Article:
Inner Development, Community, Social Justice (Concurrent Session, AALS Conference on Clinical Legal Education)

Last, but not least, in this series highlighting lessons from experts in other disciplines relevant to how to navigate the chaotic “new normal”  in legal education: Thursday’s concurrent session organized by Tennessee’s Paulette Williams:  “A Commitment to Inner Development: Connecting the “New Normal” with Clinics’ Social Justice Mission”.

The session brought  Edward Groody and Timothy Dempsey from the Community Building Institute in Tennessee.  The Institute helps social service and criminal justice organizations become more effective by training participants in community building practices.  Taking an evidence-based approach built on motivational interviewing, trauma-informed care, and pro-social supports, community building is a “highly experiential process that helps participants remove barriers to communication and unlearn unproductive attitudes and behaviors.”

Groody began the session with a detailed overview of a four-stage process for building community:

  • Pseudo-community
  • Chaos
  • Emptying/Letting Go
  • Community

That process adds an important step — emptying/letting go — to Bruce Tuckman’s familiar “forming, storming, norming, performing” model of group formation.  My own interpretation of this additional,  third step is that it provides space for  participants to recognize,  and learn skills to address, the emotional issues that so often get in the way of honest connection with others.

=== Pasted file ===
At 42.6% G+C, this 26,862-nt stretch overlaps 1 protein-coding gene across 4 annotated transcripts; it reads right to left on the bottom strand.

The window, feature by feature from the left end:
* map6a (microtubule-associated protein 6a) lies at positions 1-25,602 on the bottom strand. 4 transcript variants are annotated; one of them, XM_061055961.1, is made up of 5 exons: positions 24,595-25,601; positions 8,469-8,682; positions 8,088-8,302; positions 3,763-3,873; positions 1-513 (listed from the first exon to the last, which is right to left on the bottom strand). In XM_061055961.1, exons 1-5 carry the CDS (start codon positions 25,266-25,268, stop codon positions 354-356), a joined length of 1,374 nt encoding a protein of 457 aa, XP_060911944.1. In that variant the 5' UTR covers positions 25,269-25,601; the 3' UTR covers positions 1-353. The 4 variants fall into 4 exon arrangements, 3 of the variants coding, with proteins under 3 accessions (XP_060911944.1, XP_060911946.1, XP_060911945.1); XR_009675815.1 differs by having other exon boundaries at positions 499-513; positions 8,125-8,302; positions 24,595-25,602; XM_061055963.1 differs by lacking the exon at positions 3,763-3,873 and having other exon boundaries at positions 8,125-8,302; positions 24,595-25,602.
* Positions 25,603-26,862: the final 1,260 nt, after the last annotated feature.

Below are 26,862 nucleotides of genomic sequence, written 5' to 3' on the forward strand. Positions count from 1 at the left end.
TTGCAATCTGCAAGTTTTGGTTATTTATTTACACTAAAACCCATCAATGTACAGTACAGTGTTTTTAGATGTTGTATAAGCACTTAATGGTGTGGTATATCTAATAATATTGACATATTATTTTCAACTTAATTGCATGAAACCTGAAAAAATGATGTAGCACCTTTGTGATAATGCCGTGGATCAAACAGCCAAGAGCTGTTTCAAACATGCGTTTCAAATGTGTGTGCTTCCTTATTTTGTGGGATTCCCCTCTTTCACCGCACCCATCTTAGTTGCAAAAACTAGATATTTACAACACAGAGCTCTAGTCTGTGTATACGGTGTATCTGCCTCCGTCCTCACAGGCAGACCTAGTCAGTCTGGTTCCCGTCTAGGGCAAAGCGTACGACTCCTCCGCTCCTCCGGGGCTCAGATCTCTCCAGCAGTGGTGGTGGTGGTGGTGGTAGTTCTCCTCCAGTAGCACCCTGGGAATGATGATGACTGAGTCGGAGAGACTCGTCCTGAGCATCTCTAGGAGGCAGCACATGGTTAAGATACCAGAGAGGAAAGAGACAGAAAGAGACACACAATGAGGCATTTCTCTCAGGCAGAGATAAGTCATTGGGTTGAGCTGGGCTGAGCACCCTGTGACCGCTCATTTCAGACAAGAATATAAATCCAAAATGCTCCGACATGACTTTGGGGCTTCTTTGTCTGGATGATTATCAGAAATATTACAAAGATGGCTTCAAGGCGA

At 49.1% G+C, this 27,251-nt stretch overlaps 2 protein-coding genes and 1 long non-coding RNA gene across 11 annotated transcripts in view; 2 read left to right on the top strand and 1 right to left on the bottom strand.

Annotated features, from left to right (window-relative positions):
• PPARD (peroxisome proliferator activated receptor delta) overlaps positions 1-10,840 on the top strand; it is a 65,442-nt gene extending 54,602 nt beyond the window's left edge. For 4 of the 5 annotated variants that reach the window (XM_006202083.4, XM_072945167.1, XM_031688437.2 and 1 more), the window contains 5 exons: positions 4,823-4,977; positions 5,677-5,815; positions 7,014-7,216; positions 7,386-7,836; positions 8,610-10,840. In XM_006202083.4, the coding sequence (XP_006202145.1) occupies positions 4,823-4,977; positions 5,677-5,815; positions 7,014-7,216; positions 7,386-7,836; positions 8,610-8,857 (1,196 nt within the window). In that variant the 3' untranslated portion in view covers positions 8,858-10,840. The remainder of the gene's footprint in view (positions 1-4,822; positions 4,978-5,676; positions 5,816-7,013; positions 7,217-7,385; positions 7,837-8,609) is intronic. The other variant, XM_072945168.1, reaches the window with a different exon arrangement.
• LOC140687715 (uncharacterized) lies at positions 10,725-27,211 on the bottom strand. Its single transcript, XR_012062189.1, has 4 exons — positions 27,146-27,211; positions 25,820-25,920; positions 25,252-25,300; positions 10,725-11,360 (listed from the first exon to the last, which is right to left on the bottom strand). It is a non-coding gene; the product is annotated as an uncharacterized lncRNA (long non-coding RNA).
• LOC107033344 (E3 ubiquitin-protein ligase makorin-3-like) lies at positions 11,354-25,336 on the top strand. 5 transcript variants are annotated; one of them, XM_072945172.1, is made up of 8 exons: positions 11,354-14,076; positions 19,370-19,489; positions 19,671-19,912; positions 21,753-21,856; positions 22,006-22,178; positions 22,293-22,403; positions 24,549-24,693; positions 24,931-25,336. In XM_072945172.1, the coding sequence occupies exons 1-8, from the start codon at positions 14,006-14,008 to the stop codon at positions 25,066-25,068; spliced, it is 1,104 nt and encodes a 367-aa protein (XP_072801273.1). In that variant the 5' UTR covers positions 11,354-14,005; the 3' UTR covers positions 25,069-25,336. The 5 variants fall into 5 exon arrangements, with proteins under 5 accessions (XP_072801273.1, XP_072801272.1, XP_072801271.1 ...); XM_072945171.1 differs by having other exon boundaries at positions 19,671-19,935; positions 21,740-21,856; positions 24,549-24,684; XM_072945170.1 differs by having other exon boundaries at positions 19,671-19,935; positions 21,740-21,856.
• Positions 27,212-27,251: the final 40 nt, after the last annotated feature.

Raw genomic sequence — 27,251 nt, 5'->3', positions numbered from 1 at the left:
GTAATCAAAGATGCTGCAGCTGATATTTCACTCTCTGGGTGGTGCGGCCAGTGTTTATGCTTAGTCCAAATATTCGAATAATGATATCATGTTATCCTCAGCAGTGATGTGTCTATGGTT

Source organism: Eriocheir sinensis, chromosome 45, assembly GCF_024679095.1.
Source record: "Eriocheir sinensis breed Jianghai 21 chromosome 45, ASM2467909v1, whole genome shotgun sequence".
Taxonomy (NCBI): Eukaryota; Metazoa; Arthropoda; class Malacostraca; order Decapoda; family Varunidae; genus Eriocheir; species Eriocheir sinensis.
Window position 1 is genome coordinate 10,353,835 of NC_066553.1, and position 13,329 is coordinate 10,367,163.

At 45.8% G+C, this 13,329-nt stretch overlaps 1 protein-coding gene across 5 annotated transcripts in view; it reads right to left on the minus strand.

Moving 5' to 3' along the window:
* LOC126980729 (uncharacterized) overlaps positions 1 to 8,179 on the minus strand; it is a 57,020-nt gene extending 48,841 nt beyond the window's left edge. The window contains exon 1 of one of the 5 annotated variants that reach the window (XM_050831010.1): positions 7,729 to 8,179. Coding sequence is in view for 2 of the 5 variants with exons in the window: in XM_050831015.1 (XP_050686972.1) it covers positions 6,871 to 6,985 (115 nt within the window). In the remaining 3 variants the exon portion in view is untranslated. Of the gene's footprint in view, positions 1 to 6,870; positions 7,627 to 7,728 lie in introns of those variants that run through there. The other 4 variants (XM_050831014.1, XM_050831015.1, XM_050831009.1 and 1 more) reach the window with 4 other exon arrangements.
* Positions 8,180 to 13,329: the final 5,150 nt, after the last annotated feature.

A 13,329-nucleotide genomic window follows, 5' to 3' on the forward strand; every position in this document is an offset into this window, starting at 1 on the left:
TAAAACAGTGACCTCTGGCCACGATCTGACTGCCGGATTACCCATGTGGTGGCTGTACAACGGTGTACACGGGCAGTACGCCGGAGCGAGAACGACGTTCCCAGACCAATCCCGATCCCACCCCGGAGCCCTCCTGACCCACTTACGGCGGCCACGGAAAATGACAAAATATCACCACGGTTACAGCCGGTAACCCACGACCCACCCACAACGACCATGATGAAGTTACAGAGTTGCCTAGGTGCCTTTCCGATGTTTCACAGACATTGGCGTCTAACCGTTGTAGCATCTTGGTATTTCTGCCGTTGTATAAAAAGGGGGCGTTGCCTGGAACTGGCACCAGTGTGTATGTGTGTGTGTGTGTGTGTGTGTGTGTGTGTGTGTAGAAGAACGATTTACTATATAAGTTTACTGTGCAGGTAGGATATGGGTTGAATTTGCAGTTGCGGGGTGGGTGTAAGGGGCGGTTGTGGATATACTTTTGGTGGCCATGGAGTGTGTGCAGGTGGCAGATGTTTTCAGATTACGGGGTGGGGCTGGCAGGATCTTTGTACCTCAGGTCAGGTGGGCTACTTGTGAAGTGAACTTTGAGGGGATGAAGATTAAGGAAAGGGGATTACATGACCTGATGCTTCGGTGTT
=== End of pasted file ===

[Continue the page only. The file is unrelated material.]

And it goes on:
Dempsey then shared powerful stories of how that process helps ex-offenders with post-prison re-entry,  allowing them to move past behavioral responses that may have seemed — and perhaps were — functional in their previous lives, but would block their efforts to move forward.   Or, to put it another way, this step acknowledges that in order to take advantage of education or employment opportunities, people need to let go of fears, resentments or trauma.  This is challenging work that is the foundation of many spiritual traditions, but can help build strong connections with others.

Time constraints prevented Paulette Williams from speaking in detail about how she makes use of this process in her clinical teaching work.  I hope she finds other forums for sharing those experiences and insights.

The insights of this community building process struck me as relevant not only to social justice and clinical legal education work, but also to faculty interactions within our law schools.  From another time and place, I well remember a year when every faculty meeting resulted in controversy, usually about something relatively minor that seemed to be a proxy for other, larger, but unacknowledged issues festering beneath the surface.    I suspect that many faculties are experiencing something similar as they operate  in the  current climate of uncertainty and change, too often getting stuck in the fear those conditions foster.  It’s  difficult for me to imagine applying this model in the typical law school environment.  But successfully moving through the “emptying/letting go” phase, as individuals and a group,  could be oh, so helpful!